Ten per cent of the New South Wales Government's critical applications "deemed legacy" will be upgraded over the next 12 months, according to the state's 2015-16 ICT Metrics Report.
These upgrades will help establish interoperability across government and encourage collaborative investments – provided agencies stick to the recommended architecture design guidelines, like the NSW Government Enterprise Architecture, which promote consistency across government.
The upgrades will also mitigate information security risks associated with legacy systems – an issue front of mind for the public sector following the WannaCry ransomware attack early in May.
The annual ICT Metrics Report is a multi-source data collection initiative that was introduced as part of the 2012 ICT Strategy. Intended to inform NSW’s strategic direction, the report’s findings align closely with the new digital.nsw strategy, which flags cybersecurity and standardising information management as priority areas.
Other key findings in the report include a 10 per cent increase in ICT expenditure in 2015-16. The government’s total ICT expenditure has grown steadily in the time the Coalition has held government, increasing from $1.99 billion in 2010-11 to $2.65 billion in 2015-16. These changes did not exceed the external benchmarks for ICT expenditure as a proportion of total agency expenditure.
In 2015-16, capital expenditure had increased to 33 per cent of the NSW Government’s ICT spend (30 per cent in 2014-15), pushing it six per cent above the external proportion of capital versus operating expenditure benchmark for state and local government.
A number of key service transformation initiatives, like Service NSW’s digital licencing and the Department of Family and Community Services’ (FACS’s) ChildStory, and infrastructure programs, like Transport for NSW’s ‘Equip’ ERP upgrade and Service NSW’s Accelerated Delivery Strategy, were found to be responsible for the elevated capital expenditure.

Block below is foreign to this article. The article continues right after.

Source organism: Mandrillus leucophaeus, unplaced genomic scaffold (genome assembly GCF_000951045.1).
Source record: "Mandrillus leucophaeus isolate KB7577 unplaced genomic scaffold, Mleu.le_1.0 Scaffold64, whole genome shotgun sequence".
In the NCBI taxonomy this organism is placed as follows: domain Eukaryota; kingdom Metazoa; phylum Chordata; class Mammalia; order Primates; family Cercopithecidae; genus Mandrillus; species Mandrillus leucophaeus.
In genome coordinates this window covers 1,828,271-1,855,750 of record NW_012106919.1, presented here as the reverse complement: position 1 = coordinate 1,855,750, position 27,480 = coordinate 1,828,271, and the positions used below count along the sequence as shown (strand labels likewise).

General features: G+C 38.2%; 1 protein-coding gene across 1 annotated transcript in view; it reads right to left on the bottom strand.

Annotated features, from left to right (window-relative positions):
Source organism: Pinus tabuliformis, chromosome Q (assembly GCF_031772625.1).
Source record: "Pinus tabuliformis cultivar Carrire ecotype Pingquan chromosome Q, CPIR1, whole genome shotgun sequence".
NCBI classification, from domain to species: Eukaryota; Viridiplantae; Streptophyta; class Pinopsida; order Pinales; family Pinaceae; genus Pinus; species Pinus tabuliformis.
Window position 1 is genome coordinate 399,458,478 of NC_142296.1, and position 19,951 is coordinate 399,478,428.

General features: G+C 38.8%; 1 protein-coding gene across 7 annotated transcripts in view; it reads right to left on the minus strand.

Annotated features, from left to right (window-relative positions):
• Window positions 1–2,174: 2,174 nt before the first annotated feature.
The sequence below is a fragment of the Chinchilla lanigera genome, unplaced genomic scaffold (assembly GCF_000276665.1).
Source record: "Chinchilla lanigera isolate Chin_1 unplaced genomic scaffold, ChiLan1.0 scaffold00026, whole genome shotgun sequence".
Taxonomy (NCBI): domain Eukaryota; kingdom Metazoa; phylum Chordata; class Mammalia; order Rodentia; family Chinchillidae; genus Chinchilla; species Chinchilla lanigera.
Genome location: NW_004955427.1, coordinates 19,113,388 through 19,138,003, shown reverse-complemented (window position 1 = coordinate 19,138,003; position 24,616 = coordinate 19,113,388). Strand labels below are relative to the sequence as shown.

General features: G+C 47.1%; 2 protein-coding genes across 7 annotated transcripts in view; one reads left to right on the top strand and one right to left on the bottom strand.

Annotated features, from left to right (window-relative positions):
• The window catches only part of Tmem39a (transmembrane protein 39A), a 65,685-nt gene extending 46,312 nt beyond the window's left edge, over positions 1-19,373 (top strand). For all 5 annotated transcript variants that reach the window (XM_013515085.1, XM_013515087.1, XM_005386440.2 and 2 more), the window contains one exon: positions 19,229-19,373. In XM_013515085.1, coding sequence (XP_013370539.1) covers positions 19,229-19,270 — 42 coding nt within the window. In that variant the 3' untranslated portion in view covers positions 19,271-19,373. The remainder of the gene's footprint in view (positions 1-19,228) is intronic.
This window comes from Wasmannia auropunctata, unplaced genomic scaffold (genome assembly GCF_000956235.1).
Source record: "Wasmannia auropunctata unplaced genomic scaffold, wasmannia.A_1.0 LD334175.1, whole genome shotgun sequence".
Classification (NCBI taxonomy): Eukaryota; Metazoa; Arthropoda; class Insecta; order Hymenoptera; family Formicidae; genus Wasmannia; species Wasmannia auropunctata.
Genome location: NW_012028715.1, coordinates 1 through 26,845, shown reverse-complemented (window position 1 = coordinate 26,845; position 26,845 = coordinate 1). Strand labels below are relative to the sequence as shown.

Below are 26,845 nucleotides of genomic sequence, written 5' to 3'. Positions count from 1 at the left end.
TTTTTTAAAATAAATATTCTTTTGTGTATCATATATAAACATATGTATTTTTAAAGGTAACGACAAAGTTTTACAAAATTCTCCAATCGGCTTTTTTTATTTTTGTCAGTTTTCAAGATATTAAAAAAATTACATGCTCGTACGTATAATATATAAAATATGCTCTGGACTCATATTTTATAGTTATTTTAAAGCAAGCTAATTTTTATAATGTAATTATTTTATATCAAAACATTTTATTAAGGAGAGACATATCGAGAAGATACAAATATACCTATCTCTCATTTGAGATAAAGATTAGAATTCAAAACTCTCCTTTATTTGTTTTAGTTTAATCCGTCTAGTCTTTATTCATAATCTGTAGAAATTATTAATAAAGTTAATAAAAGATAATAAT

With many of the initiatives cited approaching their expected completion dates, it is uncertain if capital spending will continue to climb at the same rate. The Child Story system, for instance, is due to be rolled out to FACS’ districts and state-wide services over a five-week period in October–November 2017. Similarly, the Transport cluster’s new Equip ERP system is being progressively rolled out to cluster agencies, according to an audit released by the NSW Auditor General last month, with the final agencies expected to receive the system in 2017.
However, despite several major transformative projects approaching completion, ICT spending could get another boost when the government overhauls the key applications currently considered legacy in the next twelve months.
Applications remain NSW’s most costly service tower, accounting for almost half of the total ICT expenditure in 2015-16.
The report also found hardware expenditure was marginally above benchmark, while the use of outsourcing was marginally below benchmark, which may indicate “an opportunity to further utilise as-a-service sourcing models”.
The report also points to the increased uptake of cloud overall, including ICT outsourcing increasing from $375 to $426 million, with 63 per cent of this as-a-service.